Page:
Hope (3/8): A place of promise

Reading time: 8 min.

‘Hope is something you make every day’. This is Basma, and the first thing she tells me about hope. When a militia came to burn down her home in Libya, she and her daughters ran for their lives under a barrage of bullets. Now Basma lives in Liverpool as a refugee, caring alone for her children, working odd jobs, studying human rights. I ask her the difference between real hope and false, and she says, ‘You have to face the tragedy of the world.’

This is hope’s test – can it face up to the world as a tragic place? We’ll come back to the question itself next week, and to Basma. This week’s blog is about what enables hopeful people to face ‘the tragedy of the world’ and not be left defeated.

In my conversations with people well-grounded in their hope, I’ve been finding that they share a fervent feeling for the vitality in the world around them. They can still look out into the world as a place of promise, even after all the harm we’ve done. This feeling for vitality is the second of six ‘core conditions’ of hope covered in these blogs.

Celia’s been an activist since her schooldays in Italy. She says she’s always felt hopeful, despite the baked-in injustices that she’s been railing against for years, because ‘life is beautiful’. About ten years ago a massive earthquake levelled her house, burying her in bricks; she was presumed dead. In the darkness under the rubble hope was all she had left, she tells me. I ask why hope stayed with her. Because above her in the light of day, she answers, she knew that ‘life is beautiful’.

As a nurse in palliative care, Joe has cared for many people who are dying. Accompanying his patients towards their death has drawn him closer to ‘what makes life worth living and death worth dying and the present worth being in’. Every moment of our aliveness carries worth, Joe says, even when – especially when – death waits around the corner.

Joe and Celia know that the world is a tragic place, but also that it’s not merely tragic. Hannah, a community worker, puts it perfectly: even ‘in a broken world, things aren’t fully broken’. If hope had a slogan, this might well be it.

And since the world is far from ‘fully broken’, it’s still a place of promise. To know this is to deny despair its dominion. The more that the worth of life becomes intimately embraced, the more that hope becomes an imperative, because once you find what has real worth, you can’t just shrug its meaning off.

(Knowing the world as a place of promise reveals something else that matters, too: the violence that hope is up against. Only through a feeling for the vitality of the life in and around us can we recognise its violation as the grievous insult it is; we can only grieve for what we first have loved.)

‘In a broken world, things aren’t fully broken.’

Basma, Celia, Joe, and Hannah speak of the life in and around them as if it’s a gift of rare value. It’s the kind of gift you can feel the weight of in your hands, and they want you and me to hold it too. But they also want us to understand that it takes work. Finding delight in the world is something you do, rather than presume.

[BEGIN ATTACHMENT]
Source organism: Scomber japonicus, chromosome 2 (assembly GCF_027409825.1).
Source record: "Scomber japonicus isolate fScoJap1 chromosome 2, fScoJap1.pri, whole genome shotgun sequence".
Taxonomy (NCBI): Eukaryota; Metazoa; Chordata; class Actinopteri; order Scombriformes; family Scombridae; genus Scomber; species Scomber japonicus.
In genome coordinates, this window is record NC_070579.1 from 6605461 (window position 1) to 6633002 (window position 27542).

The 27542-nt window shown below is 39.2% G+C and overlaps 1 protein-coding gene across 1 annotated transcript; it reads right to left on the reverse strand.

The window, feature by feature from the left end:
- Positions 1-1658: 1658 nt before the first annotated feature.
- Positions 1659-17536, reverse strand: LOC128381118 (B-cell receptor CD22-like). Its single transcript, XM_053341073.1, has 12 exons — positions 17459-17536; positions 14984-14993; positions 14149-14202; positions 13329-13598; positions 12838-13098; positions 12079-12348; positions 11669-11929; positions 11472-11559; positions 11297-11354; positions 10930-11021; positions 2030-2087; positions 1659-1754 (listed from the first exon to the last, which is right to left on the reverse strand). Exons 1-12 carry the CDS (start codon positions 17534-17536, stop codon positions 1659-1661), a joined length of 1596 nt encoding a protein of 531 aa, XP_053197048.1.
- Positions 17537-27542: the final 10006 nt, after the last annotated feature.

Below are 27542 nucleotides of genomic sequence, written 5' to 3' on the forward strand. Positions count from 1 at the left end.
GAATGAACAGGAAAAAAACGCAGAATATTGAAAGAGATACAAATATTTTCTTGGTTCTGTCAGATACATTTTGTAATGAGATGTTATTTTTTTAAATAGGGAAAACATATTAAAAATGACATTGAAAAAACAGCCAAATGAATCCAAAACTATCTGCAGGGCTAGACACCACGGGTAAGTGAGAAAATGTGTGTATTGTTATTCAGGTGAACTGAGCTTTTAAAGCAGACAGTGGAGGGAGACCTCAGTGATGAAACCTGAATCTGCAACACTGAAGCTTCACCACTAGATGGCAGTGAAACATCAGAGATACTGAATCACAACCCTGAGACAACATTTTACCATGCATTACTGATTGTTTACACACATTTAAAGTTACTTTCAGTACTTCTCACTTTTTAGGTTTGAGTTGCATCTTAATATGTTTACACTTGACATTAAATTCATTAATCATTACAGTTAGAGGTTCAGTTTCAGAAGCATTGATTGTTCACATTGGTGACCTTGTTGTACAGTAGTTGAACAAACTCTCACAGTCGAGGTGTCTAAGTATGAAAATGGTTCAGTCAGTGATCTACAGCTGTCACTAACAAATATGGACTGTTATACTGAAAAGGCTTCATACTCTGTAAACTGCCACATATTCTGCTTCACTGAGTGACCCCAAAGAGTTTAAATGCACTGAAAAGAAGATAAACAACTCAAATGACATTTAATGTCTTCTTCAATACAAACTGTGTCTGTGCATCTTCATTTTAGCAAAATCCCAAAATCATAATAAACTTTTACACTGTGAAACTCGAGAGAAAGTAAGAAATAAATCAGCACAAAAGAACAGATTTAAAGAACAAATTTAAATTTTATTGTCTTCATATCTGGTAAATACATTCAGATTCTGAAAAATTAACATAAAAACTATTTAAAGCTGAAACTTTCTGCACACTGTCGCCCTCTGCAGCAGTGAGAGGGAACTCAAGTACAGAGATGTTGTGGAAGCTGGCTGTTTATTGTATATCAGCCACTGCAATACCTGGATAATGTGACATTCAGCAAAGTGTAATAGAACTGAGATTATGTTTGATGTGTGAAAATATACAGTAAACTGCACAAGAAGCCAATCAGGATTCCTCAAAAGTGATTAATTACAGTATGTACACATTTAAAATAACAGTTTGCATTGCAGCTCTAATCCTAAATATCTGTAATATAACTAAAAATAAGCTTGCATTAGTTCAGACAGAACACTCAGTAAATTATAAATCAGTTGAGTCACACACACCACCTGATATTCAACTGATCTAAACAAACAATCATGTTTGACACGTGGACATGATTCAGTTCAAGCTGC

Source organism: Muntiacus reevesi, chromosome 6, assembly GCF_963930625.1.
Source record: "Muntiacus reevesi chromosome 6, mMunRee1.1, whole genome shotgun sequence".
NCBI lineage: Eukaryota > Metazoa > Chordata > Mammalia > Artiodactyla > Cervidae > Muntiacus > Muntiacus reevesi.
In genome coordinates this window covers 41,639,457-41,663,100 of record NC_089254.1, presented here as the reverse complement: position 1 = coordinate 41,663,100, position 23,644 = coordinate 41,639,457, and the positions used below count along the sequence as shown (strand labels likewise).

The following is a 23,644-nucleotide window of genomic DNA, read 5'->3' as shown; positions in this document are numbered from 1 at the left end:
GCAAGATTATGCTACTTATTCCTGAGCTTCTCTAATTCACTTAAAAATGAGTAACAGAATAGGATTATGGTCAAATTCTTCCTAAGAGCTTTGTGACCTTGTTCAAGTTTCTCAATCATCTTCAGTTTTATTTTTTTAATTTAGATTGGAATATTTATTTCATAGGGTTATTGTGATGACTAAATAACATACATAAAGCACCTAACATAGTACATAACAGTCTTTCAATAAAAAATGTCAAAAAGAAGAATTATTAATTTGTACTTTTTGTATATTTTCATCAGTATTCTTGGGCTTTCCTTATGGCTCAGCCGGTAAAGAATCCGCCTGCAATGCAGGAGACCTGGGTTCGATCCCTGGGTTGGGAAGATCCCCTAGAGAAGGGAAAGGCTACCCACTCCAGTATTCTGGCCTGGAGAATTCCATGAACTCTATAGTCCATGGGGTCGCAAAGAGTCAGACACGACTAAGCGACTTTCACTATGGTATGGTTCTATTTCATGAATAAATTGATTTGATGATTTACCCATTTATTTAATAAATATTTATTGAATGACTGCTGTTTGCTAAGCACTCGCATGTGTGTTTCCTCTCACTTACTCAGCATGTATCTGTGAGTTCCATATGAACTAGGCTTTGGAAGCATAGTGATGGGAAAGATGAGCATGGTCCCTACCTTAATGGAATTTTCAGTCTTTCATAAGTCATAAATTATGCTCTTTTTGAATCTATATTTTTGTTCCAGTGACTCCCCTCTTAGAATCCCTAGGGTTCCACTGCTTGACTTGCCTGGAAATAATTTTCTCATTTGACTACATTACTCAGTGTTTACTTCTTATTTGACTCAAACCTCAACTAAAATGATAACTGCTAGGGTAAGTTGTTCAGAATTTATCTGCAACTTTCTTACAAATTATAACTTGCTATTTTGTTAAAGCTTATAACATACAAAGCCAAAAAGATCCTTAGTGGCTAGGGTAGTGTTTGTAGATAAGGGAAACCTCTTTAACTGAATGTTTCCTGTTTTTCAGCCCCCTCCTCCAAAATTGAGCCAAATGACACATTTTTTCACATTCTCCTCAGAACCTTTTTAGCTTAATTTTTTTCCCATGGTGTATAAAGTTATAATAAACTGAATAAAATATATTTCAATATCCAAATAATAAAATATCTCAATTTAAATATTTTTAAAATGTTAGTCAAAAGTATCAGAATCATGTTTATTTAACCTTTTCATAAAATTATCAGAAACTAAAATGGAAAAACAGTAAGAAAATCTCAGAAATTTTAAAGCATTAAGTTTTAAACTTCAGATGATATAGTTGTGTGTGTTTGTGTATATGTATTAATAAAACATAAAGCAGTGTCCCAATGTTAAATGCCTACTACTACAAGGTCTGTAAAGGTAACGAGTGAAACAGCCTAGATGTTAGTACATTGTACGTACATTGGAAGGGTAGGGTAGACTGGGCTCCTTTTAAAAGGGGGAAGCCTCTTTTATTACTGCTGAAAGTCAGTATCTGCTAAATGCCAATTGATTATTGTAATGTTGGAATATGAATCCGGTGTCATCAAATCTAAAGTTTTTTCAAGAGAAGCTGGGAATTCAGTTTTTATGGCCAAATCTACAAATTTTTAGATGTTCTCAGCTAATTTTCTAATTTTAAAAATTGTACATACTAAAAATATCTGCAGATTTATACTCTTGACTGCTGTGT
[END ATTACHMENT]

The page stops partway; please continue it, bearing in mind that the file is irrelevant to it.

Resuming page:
I ask Bronwyn, whom we met in the first blog, what kept her hopes alive as a teenager when she’d come home from school to find her family fighting. She says she’d climb onto the roof and look at the night sky. Lisa, a peace activist and community worker, says her childhood housing estate was right next to the woods; spending time there would bring her life back into focus. When I ask her what nourishes her in her work now, she says she’s ‘absolutely sustained by nature’.

The reason that the vitality of the world is not lost on Bronwyn or Lisa is that they pay attention to it – Bronwyn clambers onto the roof, Lisa slips into the woods. They’re on the move. They’re searching for solace in the vitality the world around them, which their hope needs absolutely. It’s as if they’re training themselves to meet the world as a place of vitality.

Once we’re poised to know the world as a promising place, the park down the road is not just green stuff to soften the concrete places we call home, but a teeming home of its own, wheeling through the seasons with the earth. We’ll know that behind the stranger’s face is a whole world, with landscapes and histories as rich as our own. And the earth itself, our expansive home, is still an undiscovered country aching with being. But only if we’re paying attention.

The philosopher Simone Weil wrote that paying attention is the essential practice of love. As I’ve listened to people of hope, the meaning of this truth has been unfolding in unexpected ways. Helen, for example, who’s an arts psychotherapist, says we need to ‘receive’ the worth of the world around us. Simply paying attention to the vitality of the world might not be enough; we need to ‘make a home for it’ within ourselves, she says.

Before Hannah worked with people without homes, she was an academic in advanced physics and maths. Like many other physicists, Hannah’s ‘mind was blown’ by the ‘beauty of the universe’, she says, whose filigree intricacies she’s been ‘absorbing’ ever since. It’s an awe-inspiring, deeply humbling realisation that we’re each part of that beauty ourselves; Hannah testifies to it in the homeless people she works with: ‘It isn’t just in me, it’s in them.’ This matters completely to Hannah. Without her feeling for the worth of the world around her, she ‘couldn’t do the job I do and see the suffering I see’. Knowing the world as a place of tragedy and also of delight makes her share of hope’s work possible.